Cancer stem cells (CSCs), also known as cancer-causing cells, are a hot topic among researchers. These cells are resistant to current treatments and play a significant role in both metastasis and recurrence, which are two of the biggest challenges in cancer treatment. For this reason, it is of great interest to find effective ways to clarify CSCs. Researchers at the University of Salford in the United Kingdom may have discovered treatment that could play an important role. These scientists take their time to test drugs that the Food and Drug Administration (FDA) has already approved. They examine whether any existing drugs might be able to help in the fight against cancer. Focusing on drugs in this way means that you find an existing drug that works against cancer, could potentially reach the clinic faster. In a recent article now published in the journal Frontiers in Oncology, scientists outline the potential use of an antibiotic called doxycycline rid out CSCs. Usually, specialists prescribe doxycycline – which is one of the most common global antibiotics – to treat conditions such as pneumonia, chlamydia, sinusitis, syphilis, cholera and Lyme disease.
Doxycycline works by preventing cells from creating new mitochondria, which are cell power plants. It is important to stress that the drug has minimal side effects. For the current study, the researchers recruited only 15 participants at the University Hospital of Pisa, Italy. They gave nine participants doxycycline every day for 14 days before surgery to remove a tumor. The remaining six participants acted as controls and did not take drugs. To assess whether the antibiotic had an impact on CSCs and the possibility of cancer recurrence, scientists tested a number of markers. They evaluated these so-called stem cells in the tumor tissue removed prior to surgery (core biopsies) and tumor tissue removed during the procedure. Scientists measured a significant decline in CSCs in almost all the participants taking doxycycline. Although the numbers of the participants were very low, the results were very significant, which means that a clinical trial would be worthwhile. Mitochondria have evolved from bacteria and antibiotics attack bacteria; this means that antibiotics often also target mitochondria, which prevent the reproduction of stem cells.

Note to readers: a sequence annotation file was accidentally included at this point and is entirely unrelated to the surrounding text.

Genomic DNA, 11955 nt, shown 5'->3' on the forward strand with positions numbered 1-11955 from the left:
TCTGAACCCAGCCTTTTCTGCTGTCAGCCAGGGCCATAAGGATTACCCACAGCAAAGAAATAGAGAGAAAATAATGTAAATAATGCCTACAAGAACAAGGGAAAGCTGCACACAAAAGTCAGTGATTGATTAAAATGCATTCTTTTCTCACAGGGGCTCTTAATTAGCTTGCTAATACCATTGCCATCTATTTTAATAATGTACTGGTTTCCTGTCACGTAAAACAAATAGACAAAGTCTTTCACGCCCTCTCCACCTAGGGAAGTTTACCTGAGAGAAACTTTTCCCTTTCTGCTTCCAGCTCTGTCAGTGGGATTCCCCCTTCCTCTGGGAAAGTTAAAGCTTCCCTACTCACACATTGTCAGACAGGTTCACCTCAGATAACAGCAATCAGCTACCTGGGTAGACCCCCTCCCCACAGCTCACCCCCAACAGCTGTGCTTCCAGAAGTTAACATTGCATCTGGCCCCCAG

These findings could have significant consequences, as explained by the joint researcher Prof. Michael Lisanti: “What we deduce here is that stem cells selectively overexpress key mitochondrial proteins, which means that if we are able to inhibit mitochondrial function, stem cells can be knocked out. We have very few FDA approved drugs to target and reduce cancer stem cells, so find that a drug that is effective, easily available and costs only 20 cents per patient per day is very significant, in particular because about two-thirds of cancer deaths occur following a relapse after the first chemotherapy. In recent years, more and more researchers have focused on mitochondria as a potential pathway for treating diseases: Probably this information will feed the flame, for their usefulness against other conditions The ability to treat cancer can only be improved by using drugs that are not only cheap but also widely available. These drugs can go directly to Phase II clinical trials, saving considerable amounts of time (10-15 years) and billions of financials. Doxycycline became clinically available in 1967; unbelievable but true, its antitumor activity has been right under our nose for more than 50 years”.
- edited by Dr. Gianfrancesco Cormaci, PhD, specialist in Clinical Biochemistry.
Sotgia F et al., Lisanti MP. Cell Cycle. 2018; 17(17):2091-2100.
Tremblay CS, Saw J et al. J. Nat Commun. 2018 Aug; 9(1):3535.
Lin CC, Lo MC et al. Oncol Rep. 2018 Jun; 39(6):3041-3047.
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